Initially the name referred to touching something unknown. To the dark spots that fall out of usual view. People are not always reflective about many problem issues, therefore the goal of Dotyk was to shed light on these spots.

Who comes to the shows? Describe the festival’s audience.

The festival’s audience are people who are interested in culture in general, and the community’s culture in particular. In addition, many viewers come to meet the guests we invite to simply talk. We try to hold the festival not only for the community but also for a wider public, and through this increase the loyalty of the society to “queer”. We don’t only talk about sexuality and the body, we also talk about family practices, feminism, history, and even women’s prisons and much more.

Why did you choose art for dialogue, after all there are many other tools to influence society, such as the media, education?

Unfortunately, there are not many outlets in Belarus with this theme. They are almost non-existent. We deal with non-formal education and art, trying other tools. Art is a more flexible form, which allows us to engage a wider audience than, for example, pure educational events. It is a more effective way of talking with an audience. Moreover, contemporary art is a sphere of personal interest for me, I collaborate with museums, carry out curatorial and exhibition projects.

But there’s a view that contemporary art is difficult in itself, plus the problematic topic. Do you manage to convey the content of the works, the main idea?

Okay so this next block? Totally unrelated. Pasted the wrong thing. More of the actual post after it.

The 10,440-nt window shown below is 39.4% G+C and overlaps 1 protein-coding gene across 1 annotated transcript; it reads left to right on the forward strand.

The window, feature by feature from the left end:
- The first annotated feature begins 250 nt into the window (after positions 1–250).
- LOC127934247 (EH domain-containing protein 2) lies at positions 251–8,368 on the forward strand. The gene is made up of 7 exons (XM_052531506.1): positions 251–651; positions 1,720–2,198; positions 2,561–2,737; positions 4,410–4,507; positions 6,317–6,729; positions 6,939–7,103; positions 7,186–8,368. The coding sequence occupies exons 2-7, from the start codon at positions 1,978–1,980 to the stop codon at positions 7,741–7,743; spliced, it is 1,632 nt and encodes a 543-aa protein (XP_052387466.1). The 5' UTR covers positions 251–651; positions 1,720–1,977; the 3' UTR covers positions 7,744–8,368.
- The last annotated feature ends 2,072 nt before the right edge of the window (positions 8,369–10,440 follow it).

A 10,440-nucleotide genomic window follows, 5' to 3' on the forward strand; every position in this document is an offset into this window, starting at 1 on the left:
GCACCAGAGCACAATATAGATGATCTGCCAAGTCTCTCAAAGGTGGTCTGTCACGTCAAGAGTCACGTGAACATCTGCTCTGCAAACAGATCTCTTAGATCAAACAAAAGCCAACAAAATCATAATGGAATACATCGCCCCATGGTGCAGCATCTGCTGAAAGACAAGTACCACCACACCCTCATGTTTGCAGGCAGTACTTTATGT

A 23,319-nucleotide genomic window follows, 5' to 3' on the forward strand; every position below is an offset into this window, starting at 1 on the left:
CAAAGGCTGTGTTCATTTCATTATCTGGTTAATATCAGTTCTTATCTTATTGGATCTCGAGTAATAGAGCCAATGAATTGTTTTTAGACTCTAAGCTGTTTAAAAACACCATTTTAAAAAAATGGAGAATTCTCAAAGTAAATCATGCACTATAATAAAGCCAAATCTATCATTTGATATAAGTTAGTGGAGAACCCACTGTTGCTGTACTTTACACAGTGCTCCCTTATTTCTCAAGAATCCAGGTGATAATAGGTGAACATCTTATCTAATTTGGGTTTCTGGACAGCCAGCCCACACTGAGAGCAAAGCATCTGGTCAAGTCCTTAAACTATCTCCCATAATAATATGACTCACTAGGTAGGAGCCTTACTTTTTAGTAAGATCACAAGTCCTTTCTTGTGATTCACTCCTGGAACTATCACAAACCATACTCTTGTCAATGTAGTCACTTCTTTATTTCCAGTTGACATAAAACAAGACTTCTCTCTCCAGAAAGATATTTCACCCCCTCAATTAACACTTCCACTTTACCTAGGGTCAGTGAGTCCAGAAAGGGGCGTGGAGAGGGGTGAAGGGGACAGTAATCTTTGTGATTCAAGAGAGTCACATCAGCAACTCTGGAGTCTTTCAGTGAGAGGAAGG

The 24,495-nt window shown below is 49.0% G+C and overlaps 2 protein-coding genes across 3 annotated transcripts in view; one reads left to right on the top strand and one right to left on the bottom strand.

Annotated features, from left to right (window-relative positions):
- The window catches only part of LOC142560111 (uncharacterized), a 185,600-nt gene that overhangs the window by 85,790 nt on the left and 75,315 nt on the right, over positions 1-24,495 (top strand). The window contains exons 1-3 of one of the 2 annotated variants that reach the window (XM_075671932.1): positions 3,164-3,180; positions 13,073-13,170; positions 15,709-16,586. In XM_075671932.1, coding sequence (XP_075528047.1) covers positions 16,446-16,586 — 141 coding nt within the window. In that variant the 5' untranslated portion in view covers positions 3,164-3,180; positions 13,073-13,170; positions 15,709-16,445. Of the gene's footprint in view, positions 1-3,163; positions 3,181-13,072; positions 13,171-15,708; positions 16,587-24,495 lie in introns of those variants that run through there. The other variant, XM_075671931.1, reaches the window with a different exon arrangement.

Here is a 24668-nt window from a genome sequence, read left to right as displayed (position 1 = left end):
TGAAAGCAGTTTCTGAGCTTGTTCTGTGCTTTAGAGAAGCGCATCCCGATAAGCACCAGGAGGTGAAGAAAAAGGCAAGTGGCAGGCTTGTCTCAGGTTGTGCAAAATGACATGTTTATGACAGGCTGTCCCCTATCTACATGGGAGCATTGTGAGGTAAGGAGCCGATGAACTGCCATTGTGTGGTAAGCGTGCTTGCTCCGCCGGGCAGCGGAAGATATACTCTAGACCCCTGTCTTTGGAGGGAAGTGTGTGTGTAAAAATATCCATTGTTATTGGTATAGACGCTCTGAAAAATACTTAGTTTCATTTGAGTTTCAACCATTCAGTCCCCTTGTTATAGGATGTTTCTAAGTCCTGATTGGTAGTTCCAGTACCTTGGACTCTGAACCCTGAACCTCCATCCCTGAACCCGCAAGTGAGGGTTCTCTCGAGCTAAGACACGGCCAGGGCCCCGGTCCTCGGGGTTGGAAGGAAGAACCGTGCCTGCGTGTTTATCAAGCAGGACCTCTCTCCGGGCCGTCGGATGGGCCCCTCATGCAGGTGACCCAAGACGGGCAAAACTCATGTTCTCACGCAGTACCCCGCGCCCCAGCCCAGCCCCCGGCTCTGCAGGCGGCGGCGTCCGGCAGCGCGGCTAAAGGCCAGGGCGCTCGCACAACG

I think that we do. We always give the public the chance to discuss the presented theme with the artists and curators. The discussion helps to give art a voice. It helps to involve the viewer if he or she wishes to do so, of course. But even if a person is initially sceptical, the desire to discuss may arise in the communication process.

Do you have a general vision for your activities? In the goals of the organisation it is noted that you see your goal as disseminating information about those who “fall out of the sphere of visible and accepted”. Who are these people?

Normative behaviour is rather strict in Belarus. It is enshrined at the legislative level, excluding quite a big community of people who for different reasons do not fit the term “heteronormative”. Aggression on the part of society towards people who evoke any doubts with regard to their gender or sexual identity is fairly high. We try to be the voice of those people.

It is clear that the problem should be solved at the state level, but we do what we can. We can’t change the education system or healthcare. We know fully well our limits and limited resources. But we can draw in people who are interested in contemporary art with our topic.

Now we are trying to use museum format. People who go to museums are more conservative. It is a new audience for us. And we are beginning to work with them. I’ve called this process “queering” or “queerification”. This is what I would like to do in the future. I would like to continue to work with museums. To bring to Minsk not only the works of artists, but also invite them here to communicate with viewers. In early October, Dotyk will open a community centre in Minsk.

You work has had an effect. Were you able to change anything?

In terms of the visibility of the issue, yes. This I can say with confidence right now. During the last three years, the visibility of the LGBT community in Belarus has increased. And we can’t take all the credit, of course. With regard to decreasing the level of discrimination, it’s too early to talk about that yet. It is very difficult to measure this level. Instances of aggression took place in the past and continue to this today. And the number of various initiatives tackling minorities and women’s rights has risen too.